Aquatic schematic design, aka the new pool. | Provided

The Imagine Foundation at Oak Park and River Forest High School has appointed Lynn Kamenitsa as its inaugural executive director. In that role, she will oversee the foundation’s effort to raise philanthropic dollars for the school’s five-phase Imagine Long Term Facilities Plan.

Kamenitsa was a leader in school-sanctioned volunteer efforts to create an overarching plan for major upgrades to the physical plant of the Scoville Avenue school campus. That broad plan led to a proposal for a 5-phase build-out over a decade.

Phase one of the Imagine Plan is just wrapping up. And the school board has just received detailed schematic plans and cost estimates for Project 2 which will focus on demolition and construction of new indoor physical education wing at the southeast corner of the campus. The initial cost estimate was just under $100 million.

Kamenitsa said architects estimate starting the project in June 2024 and finishing in Jan. 2026. Still to come will be decisions by the school board on a combination of methods to pay for the project.

Kamenitsa says the Imagine Foundation is a non-profit formed by volunteers with the purpose of helping to fund the OPRF construction work using philanthropic dollars to offset taxpayer funding.

 “We created the foundation as a vehicle to accept those kinds of charitable gifts for OPRF,” Kamenitsa said.

“[The athletic wing] would be a full basement plus four stories above ground,” Kamenitsa said.

Project 2 would also include some upgrades to the adjacent theater space at the school. She said the Green Room and rehearsal room will see an expansion. New dressing rooms as well as space for costumes and props will be in the updated building.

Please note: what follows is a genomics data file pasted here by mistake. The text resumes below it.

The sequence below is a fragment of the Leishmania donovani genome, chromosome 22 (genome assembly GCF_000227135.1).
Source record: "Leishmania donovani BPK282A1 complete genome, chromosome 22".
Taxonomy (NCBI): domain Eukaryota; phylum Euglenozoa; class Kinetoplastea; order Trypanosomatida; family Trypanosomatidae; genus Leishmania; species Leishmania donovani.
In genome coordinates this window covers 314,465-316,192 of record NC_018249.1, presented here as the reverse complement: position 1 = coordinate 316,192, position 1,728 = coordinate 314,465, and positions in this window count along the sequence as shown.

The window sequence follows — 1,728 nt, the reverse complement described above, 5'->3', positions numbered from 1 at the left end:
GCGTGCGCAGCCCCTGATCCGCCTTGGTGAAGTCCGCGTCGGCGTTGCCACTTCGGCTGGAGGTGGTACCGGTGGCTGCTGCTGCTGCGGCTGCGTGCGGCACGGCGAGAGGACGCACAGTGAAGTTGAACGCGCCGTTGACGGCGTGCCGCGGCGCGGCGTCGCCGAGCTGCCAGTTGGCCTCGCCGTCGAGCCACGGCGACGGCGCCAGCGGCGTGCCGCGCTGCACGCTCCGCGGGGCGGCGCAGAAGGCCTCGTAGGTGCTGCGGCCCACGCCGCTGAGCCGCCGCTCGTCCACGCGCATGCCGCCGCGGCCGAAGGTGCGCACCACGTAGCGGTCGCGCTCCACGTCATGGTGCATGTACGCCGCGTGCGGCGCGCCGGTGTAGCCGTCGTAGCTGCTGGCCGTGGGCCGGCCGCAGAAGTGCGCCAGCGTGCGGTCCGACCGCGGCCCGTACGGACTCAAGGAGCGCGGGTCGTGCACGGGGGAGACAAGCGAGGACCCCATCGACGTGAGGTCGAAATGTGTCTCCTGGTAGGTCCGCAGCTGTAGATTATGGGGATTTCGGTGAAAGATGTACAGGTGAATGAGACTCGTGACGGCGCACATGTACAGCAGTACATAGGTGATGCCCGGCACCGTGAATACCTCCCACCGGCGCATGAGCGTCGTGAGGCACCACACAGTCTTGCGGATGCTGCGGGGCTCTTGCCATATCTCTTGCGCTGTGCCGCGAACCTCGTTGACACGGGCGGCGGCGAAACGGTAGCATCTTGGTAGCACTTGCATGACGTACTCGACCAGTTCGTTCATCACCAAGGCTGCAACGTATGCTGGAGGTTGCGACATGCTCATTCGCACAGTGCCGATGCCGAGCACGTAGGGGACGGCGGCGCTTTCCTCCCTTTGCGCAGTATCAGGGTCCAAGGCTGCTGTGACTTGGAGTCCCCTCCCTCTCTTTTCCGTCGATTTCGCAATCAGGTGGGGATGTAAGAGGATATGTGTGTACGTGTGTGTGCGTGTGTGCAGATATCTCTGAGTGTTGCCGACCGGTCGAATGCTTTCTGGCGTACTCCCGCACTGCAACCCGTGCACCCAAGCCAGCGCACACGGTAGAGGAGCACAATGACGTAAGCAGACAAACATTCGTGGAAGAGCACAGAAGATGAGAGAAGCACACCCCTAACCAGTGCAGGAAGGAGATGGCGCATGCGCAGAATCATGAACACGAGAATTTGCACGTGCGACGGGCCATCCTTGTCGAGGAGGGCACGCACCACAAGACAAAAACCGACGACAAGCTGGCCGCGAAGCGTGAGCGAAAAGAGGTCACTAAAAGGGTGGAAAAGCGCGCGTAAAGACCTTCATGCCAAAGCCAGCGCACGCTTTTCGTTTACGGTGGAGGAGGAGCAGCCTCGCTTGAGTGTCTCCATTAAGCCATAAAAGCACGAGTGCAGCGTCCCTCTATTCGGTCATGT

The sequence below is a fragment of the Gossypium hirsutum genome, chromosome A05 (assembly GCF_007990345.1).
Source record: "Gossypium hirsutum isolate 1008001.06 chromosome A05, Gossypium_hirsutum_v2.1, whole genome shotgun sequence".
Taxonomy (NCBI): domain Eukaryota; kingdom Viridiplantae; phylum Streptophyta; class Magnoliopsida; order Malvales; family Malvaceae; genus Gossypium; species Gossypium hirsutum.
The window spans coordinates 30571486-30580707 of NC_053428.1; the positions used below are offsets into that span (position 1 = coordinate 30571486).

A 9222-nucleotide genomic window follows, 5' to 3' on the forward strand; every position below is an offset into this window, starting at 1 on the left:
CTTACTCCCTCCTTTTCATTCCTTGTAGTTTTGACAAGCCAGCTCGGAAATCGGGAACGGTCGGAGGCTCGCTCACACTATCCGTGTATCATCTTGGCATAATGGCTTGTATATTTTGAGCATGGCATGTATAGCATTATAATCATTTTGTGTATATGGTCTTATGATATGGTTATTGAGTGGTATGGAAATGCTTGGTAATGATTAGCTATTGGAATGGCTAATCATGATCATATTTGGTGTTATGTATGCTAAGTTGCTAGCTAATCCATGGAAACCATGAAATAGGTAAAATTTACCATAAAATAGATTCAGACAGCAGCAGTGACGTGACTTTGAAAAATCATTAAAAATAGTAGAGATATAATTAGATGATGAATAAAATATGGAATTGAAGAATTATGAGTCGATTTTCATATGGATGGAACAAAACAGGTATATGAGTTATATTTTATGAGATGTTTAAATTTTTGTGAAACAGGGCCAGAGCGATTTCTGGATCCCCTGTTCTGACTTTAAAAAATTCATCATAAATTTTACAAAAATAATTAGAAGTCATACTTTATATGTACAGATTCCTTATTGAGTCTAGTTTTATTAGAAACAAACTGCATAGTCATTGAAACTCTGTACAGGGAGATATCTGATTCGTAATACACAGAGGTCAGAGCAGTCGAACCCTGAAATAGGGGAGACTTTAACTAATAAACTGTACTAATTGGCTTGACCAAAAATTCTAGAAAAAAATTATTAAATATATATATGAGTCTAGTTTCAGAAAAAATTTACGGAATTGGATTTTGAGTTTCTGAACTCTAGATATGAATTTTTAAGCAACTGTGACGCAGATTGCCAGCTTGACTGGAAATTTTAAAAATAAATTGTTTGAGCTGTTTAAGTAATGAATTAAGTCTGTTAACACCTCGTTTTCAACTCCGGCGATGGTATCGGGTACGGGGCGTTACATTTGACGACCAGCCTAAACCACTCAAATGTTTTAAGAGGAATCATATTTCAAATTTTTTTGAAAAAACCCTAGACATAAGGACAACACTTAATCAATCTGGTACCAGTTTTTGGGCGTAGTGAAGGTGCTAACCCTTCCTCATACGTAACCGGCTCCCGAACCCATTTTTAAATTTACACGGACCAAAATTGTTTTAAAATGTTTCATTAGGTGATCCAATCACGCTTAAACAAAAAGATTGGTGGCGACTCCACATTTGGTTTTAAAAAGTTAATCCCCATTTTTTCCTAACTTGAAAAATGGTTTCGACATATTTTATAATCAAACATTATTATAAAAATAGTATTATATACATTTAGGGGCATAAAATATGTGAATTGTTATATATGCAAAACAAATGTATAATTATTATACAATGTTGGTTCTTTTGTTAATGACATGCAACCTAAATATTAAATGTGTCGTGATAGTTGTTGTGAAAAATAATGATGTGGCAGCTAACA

During the pandemic, the Imagine Foundation – established in 2019, paused its public outreach for philanthropic dollars but will pick up that effort now.

“Some of us are recruiting volunteers, some of us are starting to talk to people that we think might be prospective donors,” Kamenitsa said. “And [we’re] having conversations [with them] about the foundation and why we believe that these facilities improvements are so important for the next 100 years of the OPRF building.”

Prospective donors include alumni, parents of alumni, local businesses and families of current students, she said.

As the school board and its community finance board begin discussions of the funding model for Project 2, Kamenitsa said she hopes the foundation will be one of those sources of funding once donors are in place and fundraising efforts commence.

“We are still in the building and planning phase of both the organization and the capital campaign,” Kamenitsa said.

The foundation’s strategy for supporting the high school is based on the knowledge that there are people including alumni and community members who will step up and invest in the future of OPRF through philanthropy, according to an Oct. 19 news release.

For more information on the foundation’s efforts and to learn how to donate, visit

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